I’m thrilled to welcome author Phil Hickes to Scope for Imagination with a special guest post about the books that had an impact on him growing up. I wonder how many spooky books featured on his reading list!
The Bewitching of Aveline Jones, sequel to the brilliantly scary The Haunting of Aveline Jones is available now.
About the book:
Aveline is thrilled when she discovers that the holiday cottage her mum has rented for the summer is beside a stone circle. Thousands of years old, the local villagers refer to the ancient structure as the Witch Stones, and Aveline cannot wait to learn more about them. Then Aveline meets Hazel. Impossibly cool, mysterious yet friendly, Aveline soon falls under Hazel’s spell. In fact, Hazel is quite unlike anyone Aveline has ever met before, but she can’t work out why. Will Aveline discover the truth about Hazel, before it’s too late?
Guest Post from Phil Hickes
Books I loved growing up
From an early age I can vividly remember the thrill of books. It began with my mum reading a chapter of the Famous Five to us every night in our cold, dark house in Rochdale, UK. That sounds so quaint and twee now, but I really do remember the terrible angst when the chapter would finish on a cliffhanger and we had to go to bed. (First note to future author self: leave the reader wanting more.)
Once I began choosing my own books, my dad stepped up and introduced me to C.S. Lewis and Narnia. For me, these books typify all that’s good about kids’ stories: a moment when magic suddenly becomes real; characters you love; villains you fear: a classic good v evil conflict that’s almost unbearable when it’s not going the way you want it to. (Second note to self: there needs to be a very real uncertainty that good will ultimately triumph.)
Then I was introduced to Alan Garner via a terrific teacher called Mr Armstrong. I can’t thank him enough for reading The Weirdstone of Brisingamen to us. Teachers really do change lives. I then relocated my imagination from Narnia to Alderley Edge. (Third note to self: create a palpable sense of place, one that’s soaked in magic, myth and history.)
From there it was Susan Cooper and the magnificent The Dark is Rising. (Fourth note to self: wintry conditions create the ideal setting for a story that’s magical and scary yet also cosy.)
Then a major turning point, my road to Damascus moment, when I discovered the joy of horror. James Herbert’s Shrine terrified the bejeezus out of me and The Devil Rides Out by Dennis Wheatley was another firm favourite. The notion that there were people walking among us, who were dedicated to evil, was a horribly fascinating possibility. (Fifth note to self: villains are often the most effective when their true nature is slowly revealed.)
There were countless other hugely influential books. Lord of the Rings. The Mists of Avalon. Stig of the Dump. A Christmas Carol. A huge helping of Roald Dahl. But it was to ghost stories and horror that I was ultimately drawn. All of these many influences, I think, I hope, are lurking somewhere in the Aveline Jones series.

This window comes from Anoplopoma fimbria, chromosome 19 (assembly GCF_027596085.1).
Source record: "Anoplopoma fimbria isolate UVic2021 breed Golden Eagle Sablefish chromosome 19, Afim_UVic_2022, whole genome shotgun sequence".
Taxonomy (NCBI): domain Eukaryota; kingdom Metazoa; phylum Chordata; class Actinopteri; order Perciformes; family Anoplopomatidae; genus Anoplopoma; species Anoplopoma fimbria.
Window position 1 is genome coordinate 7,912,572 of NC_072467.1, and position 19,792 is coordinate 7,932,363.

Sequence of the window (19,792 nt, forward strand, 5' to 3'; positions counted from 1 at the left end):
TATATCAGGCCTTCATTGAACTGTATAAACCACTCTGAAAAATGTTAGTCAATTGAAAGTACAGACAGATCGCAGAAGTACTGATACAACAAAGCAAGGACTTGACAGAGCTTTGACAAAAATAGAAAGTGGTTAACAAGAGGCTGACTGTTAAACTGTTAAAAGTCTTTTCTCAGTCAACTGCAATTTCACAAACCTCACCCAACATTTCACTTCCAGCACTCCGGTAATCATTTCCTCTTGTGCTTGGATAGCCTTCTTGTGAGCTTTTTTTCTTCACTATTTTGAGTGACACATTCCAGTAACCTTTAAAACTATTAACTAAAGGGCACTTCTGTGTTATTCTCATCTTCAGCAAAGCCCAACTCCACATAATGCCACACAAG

I have always been fascinated by standing stones but I’m not sure I want to visit the ones in Norton Wick! The Bewitching of Aveline Jones is another deliciously creepy adventure – every page overflowing with suspense and that spine-chilling feeling that nothing is quite as it seems.
Aveline is on holiday with her mum in Norton Wick near Bristol. Their cottage is right next to ‘The Witches Stones’ – ancient standing stones with a dark history. Always curious, Aveline is determined to find out their real story. Were there witches in Norton Wick? Are there witches there now? And what is the purpose of the strange bottle she finds buried at the end of the garden? The village is full of paganism, folklore and a history that leads to more questions than answers.
When Aveline meets a mysterious girl walking among the stones, she is drawn to her intriguing ways. At first, Hazel is fun and friendly but the more time Aveline spends with her, the more unsure she feels. Thankfully, her good friend Harold is coming to visit with a stack of books from his uncle’s shop. Hopefully, these books will hold the answers, even if it means discovering something that doesn’t want to be revealed.
Phil Hickes is the king of middle grade spooky thrillers. Layer after layer of mystery is unwrapped as readers are carried along with Aveline right into the heart of a ghostly connection. The anguish of those who are trying to connect with the human world is so real and positively eerie. When my copy arrived, the pull of the storytelling was so strong that I had to drop everything to read it immediately. I can only imagine the effect it will have on young readers.
Thank you to Usborne books for this brilliantly creepy book!
Click on the covers below to find out more or purchase on-line from Amazon.